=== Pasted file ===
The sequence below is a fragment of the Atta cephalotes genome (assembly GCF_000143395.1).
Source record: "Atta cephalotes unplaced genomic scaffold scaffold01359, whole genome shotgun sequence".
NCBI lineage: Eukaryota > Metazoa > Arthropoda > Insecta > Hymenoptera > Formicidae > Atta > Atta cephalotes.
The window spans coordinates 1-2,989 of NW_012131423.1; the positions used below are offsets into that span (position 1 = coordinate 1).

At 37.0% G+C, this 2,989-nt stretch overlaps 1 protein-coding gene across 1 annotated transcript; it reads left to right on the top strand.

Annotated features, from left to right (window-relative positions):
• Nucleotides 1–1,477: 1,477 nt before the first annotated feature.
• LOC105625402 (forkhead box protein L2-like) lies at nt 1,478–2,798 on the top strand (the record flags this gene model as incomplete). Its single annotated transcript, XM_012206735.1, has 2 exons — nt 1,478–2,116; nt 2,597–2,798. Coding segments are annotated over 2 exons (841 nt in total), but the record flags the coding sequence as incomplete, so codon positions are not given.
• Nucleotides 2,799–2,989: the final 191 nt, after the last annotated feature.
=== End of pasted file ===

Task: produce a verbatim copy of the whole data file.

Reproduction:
The sequence below is a fragment of the Atta cephalotes genome (assembly GCF_000143395.1).
Source record: "Atta cephalotes unplaced genomic scaffold scaffold01359, whole genome shotgun sequence".
NCBI lineage: Eukaryota > Metazoa > Arthropoda > Insecta > Hymenoptera > Formicidae > Atta > Atta cephalotes.
The window spans coordinates 1-2,989 of NW_012131423.1; the positions used below are offsets into that span (position 1 = coordinate 1).

At 37.0% G+C, this 2,989-nt stretch overlaps 1 protein-coding gene across 1 annotated transcript; it reads left to right on the top strand.

Annotated features, from left to right (window-relative positions):
• Nucleotides 1–1,477: 1,477 nt before the first annotated feature.
• LOC105625402 (forkhead box protein L2-like) lies at nt 1,478–2,798 on the top strand (the record flags this gene model as incomplete). Its single annotated transcript, XM_012206735.1, has 2 exons — nt 1,478–2,116; nt 2,597–2,798. Coding segments are annotated over 2 exons (841 nt in total), but the record flags the coding sequence as incomplete, so codon positions are not given.
• Nucleotides 2,799–2,989: the final 191 nt, after the last annotated feature.